“I’m sure you do,” Alex replied carefully from behind her. She resolutely refused to turn and look back at him, but she could hear him retreat back toward the tables on the far side of the galley, giving her space.

Bobbie dropped her head slightly as the machine began to whir and grind quietly. She was wrong, of course. As a deserter – and that’s what she was, she reminded herself fiercely – she had no more right to the supplies on this ship than did anyone else. But it didn’t stop her from making the coffee, and willing it to brew faster so she could take her cup and go below, cleaning armor that had already been cleaned twice over once more in silence to drown her uneasiness in familiar tasks. But the man behind her wasn’t about to let them remain in awkward silence.

“She’s a right marvel, the Roci. The coffee’s the least of it, really, but it helps. Never thought I’d fly anything like her, but she’s a sweet ship. You ever serve on a ship like this’un?” he drawled casually. Bobbie glanced sharply over her shoulder. He stood with a hip cocked against the table, toying with the chrome coffee cup in his hands idly, his eyes fixed on her. She half-turned and took the liberty of studying him where he stood, unperturbed by her sudden scrutiny. Something about his easy skill maneuvering the craft and the familiar cadence of his Mariner Valley accent reminded her of soldiers she’d served with in the past.

“You’re from Mars.” He seemed unsurprised both by the statement and that she avoided the question, smiling faintly as he nodded.

“Canyon born-and-bred, yeah. Haven’t been back in a dog’s age, though,” he said mildly, a faint line appearing between his brows as he answered, his gaze sliding away for a moment before returning to her own.

“I flew cargo, mostly, in my day. Nothing like this. Certainly nothing like this,” he said, tilting his head slightly toward the coffee stores. While every Martian vessel would have coffee stores, she knew, not many would have supplies of such quality. Bobbie snorted out a breath and turned back to the coffeemaker.

“A few times,” she said after a moment’s pause, answering his earlier question reluctantly. “It wasn’t uncommon for a ship like this one to have a small detachment of Marines aboard. But you know that.” Her tone edged toward the accusatory, unable to resist the dig, but he only made a mild noise of agreement.

“Mmm, that’s true enough, sugar.” Huffing in affront at the endearment, she turned a baleful glare on him, only to find him proffering packets of sweetener in her direction. She shook her head sharply, and he put them away with a nod, fishing out the packets of lightener and waving them in her direction as well.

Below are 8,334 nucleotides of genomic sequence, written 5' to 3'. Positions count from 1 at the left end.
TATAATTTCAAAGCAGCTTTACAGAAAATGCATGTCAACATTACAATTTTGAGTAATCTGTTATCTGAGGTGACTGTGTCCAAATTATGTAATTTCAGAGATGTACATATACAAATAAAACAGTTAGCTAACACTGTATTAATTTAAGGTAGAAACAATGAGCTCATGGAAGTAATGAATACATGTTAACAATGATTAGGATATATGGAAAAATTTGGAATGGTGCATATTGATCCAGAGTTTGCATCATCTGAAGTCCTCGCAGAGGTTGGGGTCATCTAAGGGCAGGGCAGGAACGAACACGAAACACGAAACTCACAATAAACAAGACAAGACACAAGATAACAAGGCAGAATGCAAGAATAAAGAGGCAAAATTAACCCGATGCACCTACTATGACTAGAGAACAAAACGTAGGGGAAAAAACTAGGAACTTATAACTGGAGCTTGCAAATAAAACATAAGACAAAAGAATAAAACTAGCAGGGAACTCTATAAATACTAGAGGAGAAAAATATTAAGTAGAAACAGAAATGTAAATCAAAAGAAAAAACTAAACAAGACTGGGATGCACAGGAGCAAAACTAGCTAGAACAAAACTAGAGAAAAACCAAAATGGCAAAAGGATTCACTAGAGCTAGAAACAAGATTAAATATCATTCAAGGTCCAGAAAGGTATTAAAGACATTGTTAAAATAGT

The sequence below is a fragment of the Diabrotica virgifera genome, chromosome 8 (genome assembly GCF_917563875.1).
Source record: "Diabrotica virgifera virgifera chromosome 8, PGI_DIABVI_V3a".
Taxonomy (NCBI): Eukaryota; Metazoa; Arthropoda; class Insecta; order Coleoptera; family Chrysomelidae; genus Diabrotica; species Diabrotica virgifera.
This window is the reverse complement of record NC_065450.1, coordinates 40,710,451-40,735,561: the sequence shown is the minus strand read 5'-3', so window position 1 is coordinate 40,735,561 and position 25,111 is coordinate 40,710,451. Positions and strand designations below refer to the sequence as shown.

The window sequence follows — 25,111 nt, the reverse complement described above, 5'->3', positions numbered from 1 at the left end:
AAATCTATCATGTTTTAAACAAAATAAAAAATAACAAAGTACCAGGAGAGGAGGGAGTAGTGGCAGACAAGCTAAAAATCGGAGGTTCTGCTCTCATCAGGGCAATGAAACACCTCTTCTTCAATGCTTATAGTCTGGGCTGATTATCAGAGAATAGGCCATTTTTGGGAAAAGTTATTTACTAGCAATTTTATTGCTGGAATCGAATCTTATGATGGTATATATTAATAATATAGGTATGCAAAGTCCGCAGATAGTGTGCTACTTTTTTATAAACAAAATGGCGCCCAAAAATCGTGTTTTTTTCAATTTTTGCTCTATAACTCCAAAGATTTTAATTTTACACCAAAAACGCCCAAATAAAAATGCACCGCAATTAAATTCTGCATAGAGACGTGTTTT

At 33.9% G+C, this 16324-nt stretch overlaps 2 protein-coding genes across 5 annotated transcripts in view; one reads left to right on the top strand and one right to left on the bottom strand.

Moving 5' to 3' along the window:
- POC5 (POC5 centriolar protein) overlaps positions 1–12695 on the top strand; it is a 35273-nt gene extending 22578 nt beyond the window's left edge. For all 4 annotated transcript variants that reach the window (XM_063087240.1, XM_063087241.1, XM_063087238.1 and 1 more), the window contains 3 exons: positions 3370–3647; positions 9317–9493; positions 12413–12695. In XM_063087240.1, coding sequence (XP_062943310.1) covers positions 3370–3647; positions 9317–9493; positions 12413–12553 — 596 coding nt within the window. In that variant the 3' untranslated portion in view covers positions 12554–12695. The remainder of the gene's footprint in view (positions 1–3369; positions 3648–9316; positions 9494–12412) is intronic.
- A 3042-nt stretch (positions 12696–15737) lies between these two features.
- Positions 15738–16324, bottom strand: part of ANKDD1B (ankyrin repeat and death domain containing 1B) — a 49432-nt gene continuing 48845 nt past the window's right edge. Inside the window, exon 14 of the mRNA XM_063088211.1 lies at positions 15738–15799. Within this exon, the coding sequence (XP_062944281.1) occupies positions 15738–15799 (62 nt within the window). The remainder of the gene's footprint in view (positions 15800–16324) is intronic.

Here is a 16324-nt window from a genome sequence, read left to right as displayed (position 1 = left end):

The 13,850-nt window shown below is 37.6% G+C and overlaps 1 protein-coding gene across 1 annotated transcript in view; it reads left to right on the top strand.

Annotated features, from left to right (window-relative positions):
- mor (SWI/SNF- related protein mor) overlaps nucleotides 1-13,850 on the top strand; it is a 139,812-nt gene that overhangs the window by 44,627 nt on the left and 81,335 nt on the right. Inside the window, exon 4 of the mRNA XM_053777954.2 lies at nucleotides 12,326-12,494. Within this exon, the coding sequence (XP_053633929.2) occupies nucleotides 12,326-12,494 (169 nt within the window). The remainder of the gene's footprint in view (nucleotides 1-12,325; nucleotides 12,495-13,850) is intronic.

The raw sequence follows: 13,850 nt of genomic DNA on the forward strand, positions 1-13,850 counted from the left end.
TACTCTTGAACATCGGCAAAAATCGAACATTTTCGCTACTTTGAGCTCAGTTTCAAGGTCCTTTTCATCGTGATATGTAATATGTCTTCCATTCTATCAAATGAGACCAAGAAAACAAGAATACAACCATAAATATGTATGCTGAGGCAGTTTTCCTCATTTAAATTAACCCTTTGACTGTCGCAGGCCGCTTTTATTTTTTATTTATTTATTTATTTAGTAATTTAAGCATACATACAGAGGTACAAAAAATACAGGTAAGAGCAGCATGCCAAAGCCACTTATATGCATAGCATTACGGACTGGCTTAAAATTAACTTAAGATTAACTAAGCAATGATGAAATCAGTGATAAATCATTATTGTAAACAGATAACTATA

“I don’t hold with the sweet stuff either, but Naomi and Amos need their dose of it.” Bobbie snorted a little in derision.

“The only good coffee is as bitter as the devil…” she said automatically.

“...and hot as hell,” he finished the old Martian saying with a chuckle, and she found herself returning his smile faintly, even as he dumped a single lightener into his own cup.

“Admittedly, I like mine only as hot as a lesser hell, perhaps,” he said mildly. He pointed his chin toward the coffeemaker, which puffed out a soft breath of steam as the light indicators changed to announce that the brew was complete.

“Ladies first.” She rolled her eyes but didn’t hesitate, pouring herself a cup and raising it to her nose in a swift and smooth motion, inhaling the vapor and only just stopping herself from groaning with relief. Alex waited patiently, only stepping toward the machine when she moved away so as not to crowd her. Bobbie let the coffee steam bathe her face, her eyes half-closed in pleasure, and she took a tentative sip. The bitter brew scalded her tongue but in a way that warmed her through.

“I swear, ma’am, if I hadn’t known just from meeting you that you were a Marine, I’d’ve known from the brew alone. Could use this brew to etch my initials in the hull, if I cared to.”

“But you wouldn’t,” Bobbie said firmly. He hummed agreement.

“Not likely, no. She’s had a tough time of it lately, our girl, but that kinda thing would be beneath us both,” Alex said, fondly patting the countertop.

“What…what was she before?” Bobbie asked abruptly. “She’s from the Donnager, isn’t she?” Alex’s expression stilled, and he nodded.

“She was the Tachi when we escaped with her. Lieutenant Lopez took us to her, and though he didn’t make it, we were able to escape before Captain Yao scuttled the Donnager, taking out all the bastards had boarded her. She rose to the occasion right and proper, but she needed a new name after all that. I had some more impressive ideas, but Roci does fit her. She’s good and true and steady for us, despite everything.” His voice was steady, though the telling took visible effort, she judged. She thought she knew the feeling.

“But not a MCRN ship, not anymore,” Bobbie said quietly, a slightly wistful expression on her face.